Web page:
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The Fundamentals of Website Traffic

vector graphic showing an illustration of the fundamentals of website traffic

If you want to grow your blog or website, understanding the basics of website traffic is an incredibly crucial skill to master. Without this understanding, you really won’t know who is coming to your site or where they’re coming from.

Think of this lesson as the foundation that you’ll build your entire strategy on. We’ll cover the basics of what website traffic is, why it’s important, the different sources from which it can come, and how to measure and analyze your current traffic to set the stage for growth.

Once you master these core concepts, you’ll be ready to move on to conquering the strategies to actually increasing it.

What is Website Traffic?

Website traffic refers to the number of visitors that land on your website. These visitors can come from various sources and perform different actions on your site, from reading a blog post to making a purchase.

Traffic is a vital indicator of your website’s health and performance. More visitors mean more opportunities to engage with your content, share your ideas, and potentially monetize your platform. It’s also a critical factor in SEO rankings, brand exposure, and online authority.

I’ll dive into the specifics of how to measure website traffic and what it actually means later on, but as a general rule of thumb if your traffic is increasing, that’s what you want to see.

screenshot of how to increase website traffic

As you can see, the trendline is “up and to the right”. The core principal for my agency, Trendline SEO, “Rise up, the right way.” This is a play on a positive trendline.

Different Sources of Website Traffic

There are many different sources of website traffic that I blog can get. These include:

  1. Organic Search: Visitors who find your website through a search engine like Google or Bing.
  2. Direct: Visitors who enter your website URL directly into their browser or search for your brand directly through a search engine.
  3. Referral: Visitors who come to your site from links on other websites.
  4. Email Marketing: Visitors who click on a link in an email.
  5. Social Media: Visitors who find your content through social media platforms.
  6. Paid Search: Visitors who click on a paid ad to reach your website.

Each has their own benefits and drawbacks. But understanding these sources helps you modify your strategies to target specific types of traffic more effectively.

Most high-output bloggers will usually use a combination of all of the sources together, but typically focus most of their efforts on ranking high-quality content for SEO and then promoting it using email marketing and social media.

After all, earning money though passive income streams is an incredible gift that that internet and technology has provided us with.

Direct and referral traffic are somewhat a byproduct of the standard SEO and content marketing efforts. Other websites will naturally link to your site if they find it helpful, so getting traffic through these channels is a bit more hands-off.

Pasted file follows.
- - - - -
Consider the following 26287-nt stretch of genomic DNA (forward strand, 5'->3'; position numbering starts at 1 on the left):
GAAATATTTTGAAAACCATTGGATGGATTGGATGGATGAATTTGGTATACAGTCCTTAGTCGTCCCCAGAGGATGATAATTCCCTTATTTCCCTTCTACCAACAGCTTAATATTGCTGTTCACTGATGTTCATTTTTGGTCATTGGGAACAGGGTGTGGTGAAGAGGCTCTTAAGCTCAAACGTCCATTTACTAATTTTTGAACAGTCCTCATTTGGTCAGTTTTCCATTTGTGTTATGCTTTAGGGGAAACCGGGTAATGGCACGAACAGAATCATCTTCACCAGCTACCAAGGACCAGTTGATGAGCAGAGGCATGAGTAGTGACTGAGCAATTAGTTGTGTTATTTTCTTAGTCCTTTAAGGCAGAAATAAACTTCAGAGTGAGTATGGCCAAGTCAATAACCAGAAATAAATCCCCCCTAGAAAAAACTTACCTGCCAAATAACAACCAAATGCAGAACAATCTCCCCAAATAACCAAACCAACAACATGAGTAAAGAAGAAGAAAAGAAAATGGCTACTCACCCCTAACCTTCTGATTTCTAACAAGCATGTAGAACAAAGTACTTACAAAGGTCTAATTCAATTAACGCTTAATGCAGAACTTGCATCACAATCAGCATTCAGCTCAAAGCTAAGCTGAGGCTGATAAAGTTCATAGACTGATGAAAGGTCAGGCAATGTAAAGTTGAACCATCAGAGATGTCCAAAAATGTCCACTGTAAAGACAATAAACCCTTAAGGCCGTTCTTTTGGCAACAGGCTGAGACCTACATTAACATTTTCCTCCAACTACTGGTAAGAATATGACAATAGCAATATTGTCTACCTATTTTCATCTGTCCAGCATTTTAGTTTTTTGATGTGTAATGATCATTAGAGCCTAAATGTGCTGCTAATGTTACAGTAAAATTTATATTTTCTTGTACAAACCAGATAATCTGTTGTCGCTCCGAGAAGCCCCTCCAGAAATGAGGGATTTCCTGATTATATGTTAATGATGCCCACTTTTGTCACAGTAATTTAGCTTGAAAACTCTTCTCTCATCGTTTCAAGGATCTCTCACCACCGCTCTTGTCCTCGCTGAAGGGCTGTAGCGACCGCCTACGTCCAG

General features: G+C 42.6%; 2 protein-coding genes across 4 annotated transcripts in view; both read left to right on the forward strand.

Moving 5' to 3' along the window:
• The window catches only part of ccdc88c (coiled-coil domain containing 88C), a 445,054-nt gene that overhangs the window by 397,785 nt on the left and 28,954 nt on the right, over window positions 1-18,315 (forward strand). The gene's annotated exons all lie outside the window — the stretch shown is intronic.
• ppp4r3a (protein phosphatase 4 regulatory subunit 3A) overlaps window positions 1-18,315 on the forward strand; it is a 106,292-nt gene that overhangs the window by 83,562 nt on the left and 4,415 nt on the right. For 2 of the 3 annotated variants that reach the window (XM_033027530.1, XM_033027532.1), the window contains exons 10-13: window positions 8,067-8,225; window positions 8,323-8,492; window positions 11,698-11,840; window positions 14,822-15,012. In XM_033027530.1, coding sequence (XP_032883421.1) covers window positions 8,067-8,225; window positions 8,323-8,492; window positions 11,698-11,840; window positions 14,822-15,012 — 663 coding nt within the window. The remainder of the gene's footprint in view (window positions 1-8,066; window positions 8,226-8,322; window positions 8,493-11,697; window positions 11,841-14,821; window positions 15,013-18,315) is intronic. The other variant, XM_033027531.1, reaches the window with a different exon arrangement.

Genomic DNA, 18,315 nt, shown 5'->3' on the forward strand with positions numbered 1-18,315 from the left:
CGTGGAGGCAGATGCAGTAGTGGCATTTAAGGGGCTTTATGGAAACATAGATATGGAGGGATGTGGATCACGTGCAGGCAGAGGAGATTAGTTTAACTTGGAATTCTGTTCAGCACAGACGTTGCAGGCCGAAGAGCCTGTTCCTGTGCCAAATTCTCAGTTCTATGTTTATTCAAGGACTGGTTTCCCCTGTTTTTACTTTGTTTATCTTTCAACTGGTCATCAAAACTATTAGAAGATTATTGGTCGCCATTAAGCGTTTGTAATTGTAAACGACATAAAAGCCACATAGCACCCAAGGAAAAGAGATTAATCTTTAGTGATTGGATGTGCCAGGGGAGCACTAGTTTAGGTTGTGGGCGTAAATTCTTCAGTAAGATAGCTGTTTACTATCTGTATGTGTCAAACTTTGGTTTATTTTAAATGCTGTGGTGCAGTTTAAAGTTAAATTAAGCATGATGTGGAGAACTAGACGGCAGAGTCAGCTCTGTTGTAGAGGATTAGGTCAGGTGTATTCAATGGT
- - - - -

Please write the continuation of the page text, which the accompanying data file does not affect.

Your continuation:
Yes, you can do guest posting campaigns and partnerships, but I personally like to make content that people like to link to organically without much effort on my part once it’s produced.

And lastly, paid search is usually most common in the Ecommerce niche where somebody that wants to directly promote a product. People usually don’t run a PPC campaign unless there’s tangible value that can generate an immediate ROI.

Measuring and Analyzing Your Current Traffic

There are many different ways to measure website traffic, but the most common is Google Analytics. This is a powerful, free tool that can give you insights into your website traffic, including visitor demographics, behavior, and traffic sources.

It can track pretty much anything you need it to track. It’ll give you a high-level overview of your site traffic: Or, let’s say you want to see what the referral traffic to your blog is. It can do that too:

a screenshot of google analytics

While it’s an incredibly advanced tool that can go super-deep with metrics, most bloggers use it to track users, pageviews, bounce rate, how long readers are on their site, and where that traffic is coming from.

  • Sessions and Users: Understand how many visits your site gets and the number of unique visitors.
  • Bounce Rate: The percentage of visitors who leave after viewing only one page. A lower bounce rate means more engagement.
  • Average Session Duration: How long, on average, visitors stay on your site. Longer durations can indicate more engaging content.
  • Traffic Sources: Knowing where your visitors come from helps you understand which marketing efforts are working.

I suggest you check out our How to Use Google Analytics course to learn more about how to actually use the tool. But the main thing to keep in mind is looking for patterns in your traffic data.

Are certain types of content bringing in more visitors? Is there a particular source that’s driving the majority of your traffic? Use this information to refine your content strategy and marketing efforts.

Key Takeaways

Understanding your website’s traffic is foundational to growing your audience. By knowing where your traffic is coming from and how visitors are interacting with your site, you can make informed decisions that boost your traffic and engage your audience more effectively.

In our next lessons, we’ll dive deeper into strategies for increasing traffic from each source.